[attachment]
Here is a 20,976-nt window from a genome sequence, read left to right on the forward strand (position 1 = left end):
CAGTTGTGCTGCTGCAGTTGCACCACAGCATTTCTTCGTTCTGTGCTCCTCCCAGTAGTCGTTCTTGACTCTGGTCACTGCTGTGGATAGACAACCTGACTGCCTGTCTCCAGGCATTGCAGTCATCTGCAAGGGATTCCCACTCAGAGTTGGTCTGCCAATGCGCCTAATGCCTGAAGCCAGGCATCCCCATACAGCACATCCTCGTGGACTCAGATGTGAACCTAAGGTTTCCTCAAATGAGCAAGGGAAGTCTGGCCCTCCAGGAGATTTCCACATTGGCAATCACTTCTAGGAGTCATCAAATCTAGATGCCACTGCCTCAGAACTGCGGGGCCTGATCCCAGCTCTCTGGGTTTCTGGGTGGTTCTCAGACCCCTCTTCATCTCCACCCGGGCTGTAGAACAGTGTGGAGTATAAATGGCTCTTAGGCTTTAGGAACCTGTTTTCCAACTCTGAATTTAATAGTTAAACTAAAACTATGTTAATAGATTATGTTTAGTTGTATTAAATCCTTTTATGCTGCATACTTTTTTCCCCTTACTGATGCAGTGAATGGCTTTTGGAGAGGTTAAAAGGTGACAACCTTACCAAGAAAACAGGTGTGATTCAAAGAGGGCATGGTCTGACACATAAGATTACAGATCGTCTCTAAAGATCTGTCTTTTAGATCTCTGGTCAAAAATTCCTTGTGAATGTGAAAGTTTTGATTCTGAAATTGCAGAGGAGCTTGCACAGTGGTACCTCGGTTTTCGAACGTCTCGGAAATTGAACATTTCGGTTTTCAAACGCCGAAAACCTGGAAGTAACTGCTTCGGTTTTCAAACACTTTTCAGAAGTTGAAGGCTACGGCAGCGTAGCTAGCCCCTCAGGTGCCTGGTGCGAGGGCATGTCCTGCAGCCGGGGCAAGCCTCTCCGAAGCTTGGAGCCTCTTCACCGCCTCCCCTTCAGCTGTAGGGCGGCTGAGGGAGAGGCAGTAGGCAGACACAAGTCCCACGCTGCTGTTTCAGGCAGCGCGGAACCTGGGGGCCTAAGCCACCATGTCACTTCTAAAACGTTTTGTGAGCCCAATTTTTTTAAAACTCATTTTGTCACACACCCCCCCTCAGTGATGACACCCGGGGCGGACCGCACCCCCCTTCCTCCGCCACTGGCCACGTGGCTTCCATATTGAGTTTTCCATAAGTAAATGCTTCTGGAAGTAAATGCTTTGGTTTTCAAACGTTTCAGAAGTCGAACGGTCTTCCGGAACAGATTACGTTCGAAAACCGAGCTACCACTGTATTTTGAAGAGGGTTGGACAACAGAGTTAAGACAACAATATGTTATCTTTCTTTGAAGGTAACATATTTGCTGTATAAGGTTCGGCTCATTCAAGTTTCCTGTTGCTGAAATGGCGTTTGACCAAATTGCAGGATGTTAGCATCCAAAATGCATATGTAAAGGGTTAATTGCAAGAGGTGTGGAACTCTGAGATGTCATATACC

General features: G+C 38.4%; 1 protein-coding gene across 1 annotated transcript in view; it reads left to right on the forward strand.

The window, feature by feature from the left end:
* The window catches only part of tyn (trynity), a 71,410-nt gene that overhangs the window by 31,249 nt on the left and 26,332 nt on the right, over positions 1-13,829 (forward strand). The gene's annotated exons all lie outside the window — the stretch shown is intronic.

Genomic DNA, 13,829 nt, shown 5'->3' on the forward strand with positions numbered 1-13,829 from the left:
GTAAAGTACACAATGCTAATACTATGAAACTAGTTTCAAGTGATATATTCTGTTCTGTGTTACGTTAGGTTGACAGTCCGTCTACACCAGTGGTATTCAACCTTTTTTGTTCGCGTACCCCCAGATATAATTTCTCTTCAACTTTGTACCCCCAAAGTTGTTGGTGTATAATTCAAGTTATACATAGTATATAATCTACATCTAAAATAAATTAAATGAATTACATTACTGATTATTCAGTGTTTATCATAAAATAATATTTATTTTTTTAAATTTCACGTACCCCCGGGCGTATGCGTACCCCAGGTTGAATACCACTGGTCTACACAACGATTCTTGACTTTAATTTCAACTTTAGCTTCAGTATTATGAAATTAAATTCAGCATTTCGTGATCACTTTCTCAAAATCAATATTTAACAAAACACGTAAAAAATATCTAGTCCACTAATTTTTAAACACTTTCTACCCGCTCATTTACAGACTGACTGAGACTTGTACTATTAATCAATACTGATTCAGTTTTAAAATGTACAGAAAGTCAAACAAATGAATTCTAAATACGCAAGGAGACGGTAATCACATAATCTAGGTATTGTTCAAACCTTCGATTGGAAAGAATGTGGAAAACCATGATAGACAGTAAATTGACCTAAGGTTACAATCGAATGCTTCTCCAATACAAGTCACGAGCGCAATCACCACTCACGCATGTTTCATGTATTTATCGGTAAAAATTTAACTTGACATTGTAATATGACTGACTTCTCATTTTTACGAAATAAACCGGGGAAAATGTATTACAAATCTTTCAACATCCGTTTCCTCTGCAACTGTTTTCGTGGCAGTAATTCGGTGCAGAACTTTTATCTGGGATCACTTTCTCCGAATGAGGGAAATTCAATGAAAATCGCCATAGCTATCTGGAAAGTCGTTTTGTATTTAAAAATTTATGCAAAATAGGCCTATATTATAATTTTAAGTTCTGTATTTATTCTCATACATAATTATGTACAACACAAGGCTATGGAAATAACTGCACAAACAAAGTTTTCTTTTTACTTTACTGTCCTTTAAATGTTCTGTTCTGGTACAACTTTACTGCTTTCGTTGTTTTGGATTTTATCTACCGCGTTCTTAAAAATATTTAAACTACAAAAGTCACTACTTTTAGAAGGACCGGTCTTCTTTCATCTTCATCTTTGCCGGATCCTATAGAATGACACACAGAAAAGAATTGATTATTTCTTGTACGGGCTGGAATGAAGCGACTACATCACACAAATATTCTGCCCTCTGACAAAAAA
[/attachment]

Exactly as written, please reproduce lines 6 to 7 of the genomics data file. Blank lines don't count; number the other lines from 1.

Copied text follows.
Genomic DNA, 13,829 nt, shown 5'->3' on the forward strand with positions numbered 1-13,829 from the left:
GTAAAGTACACAATGCTAATACTATGAAACTAGTTTCAAGTGATATATTCTGTTCTGTGTTACGTTAGGTTGACAGTCCGTCTACACCAGTGGTATTCAACCTTTTTTGTTCGCGTACCCCCAGATATAATTTCTCTTCAACTTTGTACCCCCAAAGTTGTTGGTGTATAATTCAAGTTATACATAGTATATAATCTACATCTAAAATAAATTAAATGAATTACATTACTGATTATTCAGTGTTTATCATAAAATAATATTTATTTTTTTAAATTTCACGTACCCCCGGGCGTATGCGTACCCCAGGTTGAATACCACTGGTCTACACAACGATTCTTGACTTTAATTTCAACTTTAGCTTCAGTATTATGAAATTAAATTCAGCATTTCGTGATCACTTTCTCAAAATCAATATTTAACAAAACACGTAAAAAATATCTAGTCCACTAATTTTTAAACACTTTCTACCCGCTCATTTACAGACTGACTGAGACTTGTACTATTAATCAATACTGATTCAGTTTTAAAATGTACAGAAAGTCAAACAAATGAATTCTAAATACGCAAGGAGACGGTAATCACATAATCTAGGTATTGTTCAAACCTTCGATTGGAAAGAATGTGGAAAACCATGATAGACAGTAAATTGACCTAAGGTTACAATCGAATGCTTCTCCAATACAAGTCACGAGCGCAATCACCACTCACGCATGTTTCATGTATTTATCGGTAAAAATTTAACTTGACATTGTAATATGACTGACTTCTCATTTTTACGAAATAAACCGGGGAAAATGTATTACAAATCTTTCAACATCCGTTTCCTCTGCAACTGTTTTCGTGGCAGTAATTCGGTGCAGAACTTTTATCTGGGATCACTTTCTCCGAATGAGGGAAATTCAATGAAAATCGCCATAGCTATCTGGAAAGTCGTTTTGTATTTAAAAATTTATGCAAAATAGGCCTATATTATAATTTTAAGTTCTGTATTTATTCTCATACATAATTATGTACAACACAAGGCTATGGAAATAACTGCACAAACAAAGTTTTCTTTTTACTTTACTGTCCTTTAAATGTTCTGTTCTGGTACAACTTTACTGCTTTCGTTGTTTTGGATTTTATCTACCGCGTTCTTAAAAATATTTAAACTACAAAAGTCACTACTTTTAGAAGGACCGGTCTTCTTTCATCTTCATCTTTGCCGGATCCTATAGAATGACACACAGAAAAGAATTGATTATTTCTTGTACGGGCTGGAATGAAGCGACTACATCACACAAATATTCTGCCCTCTGACAAAAAA